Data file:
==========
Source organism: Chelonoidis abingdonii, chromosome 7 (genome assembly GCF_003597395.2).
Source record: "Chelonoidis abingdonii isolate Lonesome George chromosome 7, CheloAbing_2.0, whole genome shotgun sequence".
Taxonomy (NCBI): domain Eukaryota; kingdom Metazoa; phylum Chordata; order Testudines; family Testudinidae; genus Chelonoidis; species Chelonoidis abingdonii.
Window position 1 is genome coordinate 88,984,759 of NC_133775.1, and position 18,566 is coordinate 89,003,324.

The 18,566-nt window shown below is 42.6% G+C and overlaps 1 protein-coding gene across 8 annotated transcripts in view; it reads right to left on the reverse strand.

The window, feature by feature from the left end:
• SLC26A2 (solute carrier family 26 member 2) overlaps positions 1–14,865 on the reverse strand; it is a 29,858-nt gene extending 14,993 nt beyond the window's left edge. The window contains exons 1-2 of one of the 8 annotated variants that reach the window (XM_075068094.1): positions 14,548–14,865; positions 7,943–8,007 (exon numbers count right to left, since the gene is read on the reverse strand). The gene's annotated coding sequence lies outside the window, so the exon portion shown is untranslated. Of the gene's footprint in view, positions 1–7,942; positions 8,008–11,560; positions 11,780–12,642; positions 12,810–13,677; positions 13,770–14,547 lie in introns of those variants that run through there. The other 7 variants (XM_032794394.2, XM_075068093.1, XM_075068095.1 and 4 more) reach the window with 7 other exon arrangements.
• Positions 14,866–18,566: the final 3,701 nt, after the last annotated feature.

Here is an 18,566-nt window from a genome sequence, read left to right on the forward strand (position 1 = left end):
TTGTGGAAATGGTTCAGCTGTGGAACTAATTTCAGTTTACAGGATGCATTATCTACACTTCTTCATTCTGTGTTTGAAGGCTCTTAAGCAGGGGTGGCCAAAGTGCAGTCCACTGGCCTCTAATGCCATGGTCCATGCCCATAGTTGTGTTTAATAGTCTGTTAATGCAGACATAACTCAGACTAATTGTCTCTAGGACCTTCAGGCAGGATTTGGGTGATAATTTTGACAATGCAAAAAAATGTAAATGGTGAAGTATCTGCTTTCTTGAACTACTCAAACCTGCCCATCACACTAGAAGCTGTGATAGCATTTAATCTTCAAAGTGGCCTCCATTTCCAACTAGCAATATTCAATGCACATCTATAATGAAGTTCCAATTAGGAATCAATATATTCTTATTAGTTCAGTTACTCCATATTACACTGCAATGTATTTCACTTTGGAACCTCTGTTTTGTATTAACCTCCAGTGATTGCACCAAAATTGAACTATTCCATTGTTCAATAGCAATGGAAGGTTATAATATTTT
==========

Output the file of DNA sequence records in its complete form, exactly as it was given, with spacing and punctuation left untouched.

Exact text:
Source organism: Chelonoidis abingdonii, chromosome 7 (genome assembly GCF_003597395.2).
Source record: "Chelonoidis abingdonii isolate Lonesome George chromosome 7, CheloAbing_2.0, whole genome shotgun sequence".
Taxonomy (NCBI): domain Eukaryota; kingdom Metazoa; phylum Chordata; order Testudines; family Testudinidae; genus Chelonoidis; species Chelonoidis abingdonii.
Window position 1 is genome coordinate 88,984,759 of NC_133775.1, and position 18,566 is coordinate 89,003,324.

The 18,566-nt window shown below is 42.6% G+C and overlaps 1 protein-coding gene across 8 annotated transcripts in view; it reads right to left on the reverse strand.

The window, feature by feature from the left end:
• SLC26A2 (solute carrier family 26 member 2) overlaps positions 1–14,865 on the reverse strand; it is a 29,858-nt gene extending 14,993 nt beyond the window's left edge. The window contains exons 1-2 of one of the 8 annotated variants that reach the window (XM_075068094.1): positions 14,548–14,865; positions 7,943–8,007 (exon numbers count right to left, since the gene is read on the reverse strand). The gene's annotated coding sequence lies outside the window, so the exon portion shown is untranslated. Of the gene's footprint in view, positions 1–7,942; positions 8,008–11,560; positions 11,780–12,642; positions 12,810–13,677; positions 13,770–14,547 lie in introns of those variants that run through there. The other 7 variants (XM_032794394.2, XM_075068093.1, XM_075068095.1 and 4 more) reach the window with 7 other exon arrangements.
• Positions 14,866–18,566: the final 3,701 nt, after the last annotated feature.

Here is an 18,566-nt window from a genome sequence, read left to right on the forward strand (position 1 = left end):
TTGTGGAAATGGTTCAGCTGTGGAACTAATTTCAGTTTACAGGATGCATTATCTACACTTCTTCATTCTGTGTTTGAAGGCTCTTAAGCAGGGGTGGCCAAAGTGCAGTCCACTGGCCTCTAATGCCATGGTCCATGCCCATAGTTGTGTTTAATAGTCTGTTAATGCAGACATAACTCAGACTAATTGTCTCTAGGACCTTCAGGCAGGATTTGGGTGATAATTTTGACAATGCAAAAAAATGTAAATGGTGAAGTATCTGCTTTCTTGAACTACTCAAACCTGCCCATCACACTAGAAGCTGTGATAGCATTTAATCTTCAAAGTGGCCTCCATTTCCAACTAGCAATATTCAATGCACATCTATAATGAAGTTCCAATTAGGAATCAATATATTCTTATTAGTTCAGTTACTCCATATTACACTGCAATGTATTTCACTTTGGAACCTCTGTTTTGTATTAACCTCCAGTGATTGCACCAAAATTGAACTATTCCATTGTTCAATAGCAATGGAAGGTTATAATATTTT